Professor Jonathan Jacobs, Winner of the Isaac Manasseh Meyer Fellowship and Franklin Research Grant, Shifts His Focus While Staying Home

Professor Jonathan Jacobs, Winner of the Isaac Manasseh Meyer Fellowship and Franklin Research Grant, Shifts His Focus While Staying Home

Professor Jonathan Jacobs, Winner of the Isaac Manasseh Meyer Fellowship and Franklin Research Grant, Shifts His Focus While Staying Home

Jonathan Jacobs, Ph.D., Chair and Professor of the Department of Philosophy, can empathize with students and faculty feeling disappointed about the sudden change to the spring semester. Like everyone, his plans have also been drastically altered by the current Covid-19 situation, which created a sudden shift to his future academic research plans. “I was recently awarded a Franklin Research Grant by the American Philosophical Society to support a period of study and collaborative research in Australia and the United Kingdom,” he says, “but both are now postponed. So, I’m shifting my focus. I’ll be practicing social distancing, working from home, and using this time to research and gather information for my new book.”

“I was recently awarded a Franklin Research Grant by the American Philosophical Society to support a period of study and collaborative research in Australia and the United Kingdom, but both are now postponed. So, I’m shifting my focus. I’ll be practicing social distancing, working from home, and using this time to research and gather information for my new book.” —Jonathan Jacobs

The grant is the latest in a series of accolades that would have sent Jacobs abroad to conduct collaborative research. In early March, he was awarded the Isaac Manasseh Meyer Fellowship (IMMF) from the faculty of Arts and Social Sciences at the National University of Singapore (NUS). “It’s the first time their Department of Philosophy has hosted one of these fellowships, so it’s an incredible honor,” he says. The fellowship, originally expected to take place over several weeks this summer, will see Jacobs attend seminars, deliver lectures, and conduct collaborative research with NUS faculty. “The research,” explains Jacobs, “will focus on the relationship between criminal justice and distributive and political justice.”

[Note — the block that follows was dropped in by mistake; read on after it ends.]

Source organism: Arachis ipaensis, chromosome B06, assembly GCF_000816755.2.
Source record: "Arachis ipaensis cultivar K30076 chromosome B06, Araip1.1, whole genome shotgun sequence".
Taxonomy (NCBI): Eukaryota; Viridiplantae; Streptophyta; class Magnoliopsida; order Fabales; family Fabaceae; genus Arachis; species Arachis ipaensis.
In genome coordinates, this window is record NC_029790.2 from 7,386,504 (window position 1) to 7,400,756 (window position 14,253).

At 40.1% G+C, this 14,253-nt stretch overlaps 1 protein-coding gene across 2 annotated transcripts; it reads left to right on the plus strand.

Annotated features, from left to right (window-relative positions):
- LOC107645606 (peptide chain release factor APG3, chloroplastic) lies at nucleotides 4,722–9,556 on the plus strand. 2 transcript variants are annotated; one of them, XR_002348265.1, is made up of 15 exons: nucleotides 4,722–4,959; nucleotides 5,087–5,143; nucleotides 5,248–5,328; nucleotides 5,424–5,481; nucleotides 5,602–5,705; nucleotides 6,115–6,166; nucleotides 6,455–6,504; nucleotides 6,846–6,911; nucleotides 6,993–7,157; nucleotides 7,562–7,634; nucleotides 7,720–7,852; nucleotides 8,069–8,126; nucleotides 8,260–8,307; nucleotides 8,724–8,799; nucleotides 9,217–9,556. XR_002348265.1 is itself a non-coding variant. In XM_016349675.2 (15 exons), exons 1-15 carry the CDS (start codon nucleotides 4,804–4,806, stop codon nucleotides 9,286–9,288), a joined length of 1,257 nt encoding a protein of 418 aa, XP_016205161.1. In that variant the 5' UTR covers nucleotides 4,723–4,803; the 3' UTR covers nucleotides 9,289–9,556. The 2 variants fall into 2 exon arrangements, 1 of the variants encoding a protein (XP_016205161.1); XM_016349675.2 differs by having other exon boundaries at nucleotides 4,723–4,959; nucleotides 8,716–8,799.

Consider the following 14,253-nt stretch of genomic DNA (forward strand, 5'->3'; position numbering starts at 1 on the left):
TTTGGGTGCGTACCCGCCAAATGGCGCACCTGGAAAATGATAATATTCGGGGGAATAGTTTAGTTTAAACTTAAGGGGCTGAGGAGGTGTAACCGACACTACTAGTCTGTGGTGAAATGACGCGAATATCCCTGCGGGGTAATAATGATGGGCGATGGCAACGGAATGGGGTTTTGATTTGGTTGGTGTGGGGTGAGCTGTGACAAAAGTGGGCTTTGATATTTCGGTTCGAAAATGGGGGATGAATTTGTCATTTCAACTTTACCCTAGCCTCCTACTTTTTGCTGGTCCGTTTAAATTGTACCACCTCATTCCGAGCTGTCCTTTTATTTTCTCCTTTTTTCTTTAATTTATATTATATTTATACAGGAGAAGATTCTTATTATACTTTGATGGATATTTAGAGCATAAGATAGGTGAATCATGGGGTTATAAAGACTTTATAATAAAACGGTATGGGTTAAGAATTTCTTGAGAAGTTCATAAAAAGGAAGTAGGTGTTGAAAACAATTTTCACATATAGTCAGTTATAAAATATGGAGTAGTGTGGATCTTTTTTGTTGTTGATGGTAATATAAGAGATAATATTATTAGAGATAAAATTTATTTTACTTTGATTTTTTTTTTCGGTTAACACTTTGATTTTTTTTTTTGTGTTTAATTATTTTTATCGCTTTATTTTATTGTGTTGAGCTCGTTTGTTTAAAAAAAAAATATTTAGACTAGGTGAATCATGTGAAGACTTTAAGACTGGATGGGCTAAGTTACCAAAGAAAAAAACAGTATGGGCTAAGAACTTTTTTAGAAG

Prior to starting the IMMF fellowship, Jacobs was set to visit the Australian Graduate School of Policing and Security at the Charles Sturt University in Canberra, where he planned to present papers on the relationship between the rule of law and law enforcement. “The papers are part of my study on different conceptions of that relationship in the United States, U.K., Canada and Australia,” he explains.

While the current circumstances have put many of Jacobs’s plans on hold, he’s choosing to focus on the positives. He’s got a new book coming out later this year. “In July, my most recent book The Liberal State and Criminal Sanction: Seeking Justice and Civility will be published by Oxford University Press.” And, he’ll continue to work on his next book which will be published by Routledge. “It’s on different approaches to criminal sanctions in liberal democracies that share important political and jurisprudential traditions,” says Jacobs, turning his attention to the now. “It’s certainly a strange time, but my family and I are fine, and my two oldest sons, who are in graduate school, are staying safe in their apartments while keeping their studies going.” As he continues to do his research from home, Jacobs hopes that other faculty members and students find innovative ways to continue their important work for a fairer society and more just future.